Communicating Your Core Values With Your Team

 

How to Give Your Dental Practice a Core Value Checkup

 

Make sure everyone on your team knows your core values. Post them in your office where people can see. Discuss them openly and regularly. Let everyone know why they are so important. Be sure to let them know everyone in the office is expected to act consistently with the core values. Let them know you will be evaluating decisions they make in accordance with the core values, even if the decision goes wrong. For example, let them know whether they acted in accordance with your core values will be something you consider when mistakes happen. When you position this in a positive light and follow through on that promise, you will encourage your team members, and everyone will benefit.

Give your dental practice a core values checkup today.

If you have not set or updated your core values in a while, take a few minutes to update them today. You will come away with a list of seven to ten principles that guide everything you do in your practice.

If you want help setting core values in your practice, check out the team of expert coaches and training resources we offer in our Delivering WOW Platinum Mastermind Program.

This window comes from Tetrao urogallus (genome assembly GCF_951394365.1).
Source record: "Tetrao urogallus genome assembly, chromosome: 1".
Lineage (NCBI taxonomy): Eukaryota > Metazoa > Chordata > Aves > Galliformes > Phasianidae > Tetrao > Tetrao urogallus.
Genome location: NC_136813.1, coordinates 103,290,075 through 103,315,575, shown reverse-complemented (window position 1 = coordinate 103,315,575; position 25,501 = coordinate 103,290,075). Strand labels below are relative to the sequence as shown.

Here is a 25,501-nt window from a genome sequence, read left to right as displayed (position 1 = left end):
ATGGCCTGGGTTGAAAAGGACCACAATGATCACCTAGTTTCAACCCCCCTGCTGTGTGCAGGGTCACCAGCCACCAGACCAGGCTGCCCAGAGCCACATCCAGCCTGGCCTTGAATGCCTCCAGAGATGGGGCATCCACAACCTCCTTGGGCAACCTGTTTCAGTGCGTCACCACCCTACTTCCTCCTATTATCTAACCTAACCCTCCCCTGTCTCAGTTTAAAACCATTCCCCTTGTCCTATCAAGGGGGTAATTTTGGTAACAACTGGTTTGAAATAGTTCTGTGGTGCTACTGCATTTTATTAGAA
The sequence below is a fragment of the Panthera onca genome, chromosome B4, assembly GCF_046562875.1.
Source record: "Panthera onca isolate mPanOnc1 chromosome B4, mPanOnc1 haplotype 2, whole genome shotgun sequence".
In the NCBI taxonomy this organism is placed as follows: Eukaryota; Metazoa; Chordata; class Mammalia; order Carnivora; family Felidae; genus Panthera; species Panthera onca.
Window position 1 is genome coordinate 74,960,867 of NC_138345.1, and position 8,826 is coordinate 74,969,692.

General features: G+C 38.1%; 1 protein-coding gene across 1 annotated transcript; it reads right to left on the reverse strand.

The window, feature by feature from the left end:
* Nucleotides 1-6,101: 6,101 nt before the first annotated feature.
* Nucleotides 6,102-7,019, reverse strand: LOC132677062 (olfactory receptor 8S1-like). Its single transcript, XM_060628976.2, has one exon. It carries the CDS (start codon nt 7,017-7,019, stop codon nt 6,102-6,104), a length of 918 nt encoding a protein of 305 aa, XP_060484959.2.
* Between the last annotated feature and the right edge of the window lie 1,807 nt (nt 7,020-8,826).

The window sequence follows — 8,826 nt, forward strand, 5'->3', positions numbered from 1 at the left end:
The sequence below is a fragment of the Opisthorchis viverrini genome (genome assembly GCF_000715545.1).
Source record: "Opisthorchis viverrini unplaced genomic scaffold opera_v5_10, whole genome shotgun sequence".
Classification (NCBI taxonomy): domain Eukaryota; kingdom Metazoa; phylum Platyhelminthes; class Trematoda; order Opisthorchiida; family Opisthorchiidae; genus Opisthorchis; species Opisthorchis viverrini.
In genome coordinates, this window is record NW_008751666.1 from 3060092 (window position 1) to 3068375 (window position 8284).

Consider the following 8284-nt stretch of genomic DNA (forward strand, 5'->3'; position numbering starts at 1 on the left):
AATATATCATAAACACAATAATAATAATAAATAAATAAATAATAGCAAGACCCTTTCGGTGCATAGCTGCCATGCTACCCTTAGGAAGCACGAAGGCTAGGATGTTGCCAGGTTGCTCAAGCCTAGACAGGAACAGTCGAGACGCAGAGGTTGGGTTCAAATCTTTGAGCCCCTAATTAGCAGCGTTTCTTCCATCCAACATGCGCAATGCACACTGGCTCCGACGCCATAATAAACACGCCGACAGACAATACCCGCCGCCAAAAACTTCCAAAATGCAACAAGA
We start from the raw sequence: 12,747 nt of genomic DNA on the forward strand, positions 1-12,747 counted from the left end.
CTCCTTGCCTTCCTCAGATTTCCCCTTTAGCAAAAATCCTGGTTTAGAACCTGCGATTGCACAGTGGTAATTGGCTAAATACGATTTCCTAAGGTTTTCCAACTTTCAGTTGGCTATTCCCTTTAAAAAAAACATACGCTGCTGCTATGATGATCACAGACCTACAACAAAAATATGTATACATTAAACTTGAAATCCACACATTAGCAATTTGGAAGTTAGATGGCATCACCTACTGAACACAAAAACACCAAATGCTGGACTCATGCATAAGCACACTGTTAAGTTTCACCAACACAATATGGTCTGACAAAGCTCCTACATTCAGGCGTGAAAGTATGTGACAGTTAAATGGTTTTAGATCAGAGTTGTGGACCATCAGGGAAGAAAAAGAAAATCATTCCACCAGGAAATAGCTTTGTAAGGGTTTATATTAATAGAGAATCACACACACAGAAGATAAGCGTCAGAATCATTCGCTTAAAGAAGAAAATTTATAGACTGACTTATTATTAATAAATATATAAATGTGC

You can also join my free Dental Marketing and Profits Facebook group, where thousands of dentists and I help each other build better practices.

How to Get the Support You Need as a Visionary Practice Leader

Visionary practice leaders are an inspirational group of people. Many dentists consider themselves visionary leaders. I am a visionary leader.

Visionary leaders set big goals. We have big dreams. We can’t help ourselves. We see opportunities to make a positive impact beyond our practices and cannot help but pursue those opportunities.

That passion helps us achieve amazing things and inspire our team members. But it also presents challenges when it comes to leading more introverted or detail-oriented team members. If you consider yourself a visionary leader, it is important to understand those challenges and how to support your team members so you can get the support you need to achieve your big dreams.

The Benefits and Challenges of Visionary Leadership in Dental Practices

 

How to Get the Support You Need as a Visionary Practice Leader

 

Visionary leaders are community changers. We are world changers. We want to impact the world beyond our practices. We want to change dentistry for the better. We are driven. We are relentless. We do not accept the status quo. We will not continue doing something just because that is what the dentists who came before us did.

While that passion and focus can lead to incredible things in our communities, the dental industry, and the world around us, it presents two key challenges for employees.

First, in the world, it can become intense. We set high expectations for ourselves and our team. We are not satisfied showing up, fixing teeth, and going home.

It can get uncomfortable for our team members.

Sometimes it becomes a little bit difficult for our team members to be able to handle our expectations.

How to Support Team Members When You are a Visionary Leader

The best way to support your team members is to put yourself in their shoes and let them know you recognize the challenges of working with a visionary leader.